In January, NPR took a look at the rise of freelance work. Inspired by a Marist Poll about the American labor force, the series tackled everything from topline trends to the experiences of individual workers in industries as diverse as trucking, emergency medicine, and management consulting.
The freelance workforce is growing: according to NPR, one in five American workers depend on contract work for their primary income. Within a decade, that number is expected to rise to one in two, or 50% of the workforce.
The good news: many freelance workers chose to work that way, and even some of the people who started freelancing when they couldn’t find a permanent job say they’ve since fallen in love with the flexibility. It’s beguiling to be your own boss.
Unfortunately, many freelancers struggle with inconsistent schedules, paychecks that fluctuate from month to month, and a lack of health and retirement benefits. 40% of contract workers with a full-time job say they do something else for pay. Over 50% receive no benefits.
The freelance management consultants that Business Talent Group works with are accomplished enough—and fortunate—to command a premium in the market. This gives them a cushion that not everyone has in the freelance world. Yet they, too, are frustrated by the difficulty of finding portable benefits that support them as they move from project to project.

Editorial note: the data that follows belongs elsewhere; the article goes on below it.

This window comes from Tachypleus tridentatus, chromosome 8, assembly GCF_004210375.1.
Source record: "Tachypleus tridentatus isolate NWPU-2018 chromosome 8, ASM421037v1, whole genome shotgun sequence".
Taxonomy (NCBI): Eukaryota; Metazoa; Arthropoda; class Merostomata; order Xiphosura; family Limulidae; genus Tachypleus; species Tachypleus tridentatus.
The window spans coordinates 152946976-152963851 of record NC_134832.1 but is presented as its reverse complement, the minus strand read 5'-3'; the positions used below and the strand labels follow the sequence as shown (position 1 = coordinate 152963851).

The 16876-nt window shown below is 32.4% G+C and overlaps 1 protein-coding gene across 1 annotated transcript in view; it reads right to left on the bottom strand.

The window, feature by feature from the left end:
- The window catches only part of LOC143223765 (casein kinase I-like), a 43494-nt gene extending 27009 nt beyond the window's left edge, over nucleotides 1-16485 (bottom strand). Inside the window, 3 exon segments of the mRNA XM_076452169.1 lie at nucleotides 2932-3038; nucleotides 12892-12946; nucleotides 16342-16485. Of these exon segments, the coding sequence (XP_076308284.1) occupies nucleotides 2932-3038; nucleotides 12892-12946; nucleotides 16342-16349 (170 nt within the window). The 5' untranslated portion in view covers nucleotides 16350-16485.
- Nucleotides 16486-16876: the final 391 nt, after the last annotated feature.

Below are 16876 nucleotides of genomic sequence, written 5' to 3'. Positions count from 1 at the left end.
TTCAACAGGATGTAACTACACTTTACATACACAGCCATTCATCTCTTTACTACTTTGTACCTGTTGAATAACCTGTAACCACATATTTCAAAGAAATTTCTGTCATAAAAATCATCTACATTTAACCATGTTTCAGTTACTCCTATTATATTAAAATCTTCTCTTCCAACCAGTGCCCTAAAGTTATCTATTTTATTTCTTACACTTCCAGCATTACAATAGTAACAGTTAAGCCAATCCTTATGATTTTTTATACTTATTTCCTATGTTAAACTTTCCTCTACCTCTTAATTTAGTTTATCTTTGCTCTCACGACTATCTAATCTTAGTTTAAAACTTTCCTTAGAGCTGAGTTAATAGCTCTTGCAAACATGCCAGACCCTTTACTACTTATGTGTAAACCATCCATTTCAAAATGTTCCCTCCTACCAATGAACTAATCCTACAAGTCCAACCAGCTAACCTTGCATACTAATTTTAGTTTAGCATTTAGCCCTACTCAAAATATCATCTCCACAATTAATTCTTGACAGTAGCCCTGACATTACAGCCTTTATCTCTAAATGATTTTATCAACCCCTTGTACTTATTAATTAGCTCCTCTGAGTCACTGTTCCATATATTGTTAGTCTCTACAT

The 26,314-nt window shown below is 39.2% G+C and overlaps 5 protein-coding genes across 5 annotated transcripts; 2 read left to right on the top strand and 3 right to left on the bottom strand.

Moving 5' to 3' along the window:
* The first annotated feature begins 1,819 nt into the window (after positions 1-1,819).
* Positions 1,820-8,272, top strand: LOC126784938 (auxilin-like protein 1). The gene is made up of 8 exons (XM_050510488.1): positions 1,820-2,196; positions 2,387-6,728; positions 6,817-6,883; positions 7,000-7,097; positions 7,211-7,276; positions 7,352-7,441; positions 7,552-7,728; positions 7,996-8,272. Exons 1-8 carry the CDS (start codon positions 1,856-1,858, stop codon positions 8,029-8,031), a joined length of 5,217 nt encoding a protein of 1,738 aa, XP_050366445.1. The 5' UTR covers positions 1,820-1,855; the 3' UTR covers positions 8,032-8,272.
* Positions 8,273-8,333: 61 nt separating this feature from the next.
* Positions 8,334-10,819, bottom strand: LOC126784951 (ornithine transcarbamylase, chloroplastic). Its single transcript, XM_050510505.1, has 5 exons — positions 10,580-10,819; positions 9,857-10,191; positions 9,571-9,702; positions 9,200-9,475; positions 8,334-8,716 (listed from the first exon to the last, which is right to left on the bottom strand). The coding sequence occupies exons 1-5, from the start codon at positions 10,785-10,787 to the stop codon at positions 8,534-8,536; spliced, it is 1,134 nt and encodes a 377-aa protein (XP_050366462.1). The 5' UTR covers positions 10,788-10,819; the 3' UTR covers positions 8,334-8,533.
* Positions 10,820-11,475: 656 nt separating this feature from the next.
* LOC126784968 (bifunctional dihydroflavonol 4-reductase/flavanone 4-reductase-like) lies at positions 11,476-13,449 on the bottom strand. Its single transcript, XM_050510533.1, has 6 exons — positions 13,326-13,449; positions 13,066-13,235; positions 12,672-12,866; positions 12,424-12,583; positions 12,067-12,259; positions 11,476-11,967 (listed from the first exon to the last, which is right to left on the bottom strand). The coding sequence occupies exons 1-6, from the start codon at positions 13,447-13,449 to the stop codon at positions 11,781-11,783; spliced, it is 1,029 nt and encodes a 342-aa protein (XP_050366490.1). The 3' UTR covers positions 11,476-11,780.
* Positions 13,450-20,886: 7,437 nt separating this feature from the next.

According to NPR, New York’s Black Car Fund offers one potential solution. Launched in 2000 and funded by a 2.5 percent consumer surcharge on each ride, it provides workers’ compensation benefits for contract drivers who are injured on the job. Now, politicians nationwide are looking to the program for inspiration as they think about how to address the issue on a national scale.
The bottom line, as NPR points out, is that employment is no longer a one-size-fits-all solution. As workers continue to look for ways to tailor it to their own needs, the social safety net will have to shift to support the new landscape.
Curious what type of projects our freelance management consultants tackle for the F1000? Read case studies of their best work in financial services, digital health, life science, and more. Or reach with a project or talent need.
Leah Hoffmann is BTG's Marketing & Content Strategist. A former journalist, Leah worked for Forbes.com and The Economist before joining BTG. She is passionate about clear thinking, sharp writing, and strong points of view.